The benefits of marriage (over serial dating, cohabitation, and divorce situations) have long been studied: it's pretty much agreed upon that married people have healthier kids, a longer lifespan, & healthier lives. A book was even written about it in 2001, called, "The Case For Marriage: Why Married People are Happier, Healthier, and Better Off Financially."
And what about sex? Various research will tell you that married people do it more, less, better, or worse than their unmarried counterparts. Though you can find various viewpoints, research more frequently supports the notion that married people have considerably more sex and better sex than sexually-active singles.
I've written previously on freedom within marriage, and freedom in the marriage bed. But today, I want to examine and debunk the myths and feelings that can and do harm Christian marriages. Here are some of the common ones. Though not often spoken, these underlying beliefs negatively affect sexual intimacy between couples.
(1) "Sex is sinful."
This belief ultimately stems from a faulty view of God.... namely, that He didn't design, intend, and bless the sexual union of a married man and woman from the very beginning.
Satan did not come up with sex. God did. In fact, Satan has never come up with anything good. He is not a creative being. He is created. The only thing Satan has ever done is pervert and twist God's designs. In the beginning, the Holy God designed a beautiful garden; Satan perverted it into a power-struggle and convinced humans to defy God's laws (namely, "don't eat the fruit of that tree") and see for themselves what God was withholding from them. All they got out of it was death, shame, and broken fellowship with the Creator. The Holy God designed a beautiful garden of pleasure for husbands and wives to enjoy together; Satan has perverted it into a recreational activity and convinced humans to defy God's laws (namely, one man, one woman, for life) and see for themselves what God has been withholding. But all we get out of it are death (of spirit and sometimes body), shame, and broken fellowship with the Creator, as well as the possibility of broken fellowship with our spouse.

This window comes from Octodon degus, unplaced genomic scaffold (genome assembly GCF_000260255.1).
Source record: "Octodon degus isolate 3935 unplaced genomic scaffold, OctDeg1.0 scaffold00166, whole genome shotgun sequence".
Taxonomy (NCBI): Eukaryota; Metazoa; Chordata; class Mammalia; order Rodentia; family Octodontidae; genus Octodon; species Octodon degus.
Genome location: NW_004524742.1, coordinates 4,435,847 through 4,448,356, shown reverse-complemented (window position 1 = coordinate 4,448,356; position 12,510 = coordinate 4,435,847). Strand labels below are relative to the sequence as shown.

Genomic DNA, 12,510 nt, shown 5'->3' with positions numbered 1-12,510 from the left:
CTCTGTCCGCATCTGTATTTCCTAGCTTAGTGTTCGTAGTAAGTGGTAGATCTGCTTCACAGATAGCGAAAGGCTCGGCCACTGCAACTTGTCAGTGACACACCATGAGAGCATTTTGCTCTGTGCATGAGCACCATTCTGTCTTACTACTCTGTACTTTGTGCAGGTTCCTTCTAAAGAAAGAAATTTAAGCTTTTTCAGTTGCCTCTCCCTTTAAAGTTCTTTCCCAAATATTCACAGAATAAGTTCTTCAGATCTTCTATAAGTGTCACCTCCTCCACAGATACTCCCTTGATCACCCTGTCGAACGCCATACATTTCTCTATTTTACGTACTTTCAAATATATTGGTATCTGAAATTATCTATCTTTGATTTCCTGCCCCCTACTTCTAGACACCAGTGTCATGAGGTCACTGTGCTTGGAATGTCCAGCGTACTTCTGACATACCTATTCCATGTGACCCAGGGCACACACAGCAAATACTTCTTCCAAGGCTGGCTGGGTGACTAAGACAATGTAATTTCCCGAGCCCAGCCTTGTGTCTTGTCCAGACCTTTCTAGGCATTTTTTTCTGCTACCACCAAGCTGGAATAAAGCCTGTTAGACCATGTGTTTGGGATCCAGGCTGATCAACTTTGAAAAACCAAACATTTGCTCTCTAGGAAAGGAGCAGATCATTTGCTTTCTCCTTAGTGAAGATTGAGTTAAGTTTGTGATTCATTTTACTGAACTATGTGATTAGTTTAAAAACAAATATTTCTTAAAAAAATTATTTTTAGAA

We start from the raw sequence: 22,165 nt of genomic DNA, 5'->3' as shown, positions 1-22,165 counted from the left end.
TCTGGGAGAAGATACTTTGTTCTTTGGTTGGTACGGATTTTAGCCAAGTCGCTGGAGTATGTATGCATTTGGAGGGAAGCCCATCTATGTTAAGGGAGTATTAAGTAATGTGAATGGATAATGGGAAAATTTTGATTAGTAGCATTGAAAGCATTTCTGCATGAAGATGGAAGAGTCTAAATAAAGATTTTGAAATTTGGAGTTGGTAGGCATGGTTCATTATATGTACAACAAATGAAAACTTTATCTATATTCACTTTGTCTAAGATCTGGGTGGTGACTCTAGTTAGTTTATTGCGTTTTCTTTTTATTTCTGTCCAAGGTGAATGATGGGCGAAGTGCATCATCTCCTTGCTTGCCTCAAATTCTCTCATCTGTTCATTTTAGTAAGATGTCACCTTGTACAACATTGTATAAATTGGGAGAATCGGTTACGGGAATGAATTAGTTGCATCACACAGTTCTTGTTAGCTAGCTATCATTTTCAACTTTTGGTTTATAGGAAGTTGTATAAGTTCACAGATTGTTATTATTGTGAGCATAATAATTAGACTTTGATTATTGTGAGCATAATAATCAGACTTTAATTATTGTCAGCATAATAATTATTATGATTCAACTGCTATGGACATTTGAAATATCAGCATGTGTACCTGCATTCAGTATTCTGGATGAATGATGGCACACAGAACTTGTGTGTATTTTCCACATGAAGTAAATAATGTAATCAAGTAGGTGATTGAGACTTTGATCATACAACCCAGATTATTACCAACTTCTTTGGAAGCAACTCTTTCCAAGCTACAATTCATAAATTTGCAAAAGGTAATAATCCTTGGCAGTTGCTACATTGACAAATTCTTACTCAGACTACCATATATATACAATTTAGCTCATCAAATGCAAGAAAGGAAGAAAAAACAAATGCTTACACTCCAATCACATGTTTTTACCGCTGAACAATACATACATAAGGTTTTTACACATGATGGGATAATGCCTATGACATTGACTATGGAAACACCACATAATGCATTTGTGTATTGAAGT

We must stop viewing sex as sin, and instead view it as a special gift, a set-aside package meant to be opened by two people, together, at an appointed time.
(2) "Men want it, women don't."
This can be the case at times, for chemical reasons, particularly as a woman nears the menopausal years. But the reverse of this can also be true, as it is often the case that a woman's sexual drive heats up about the time the man's sexual drive is cooling down.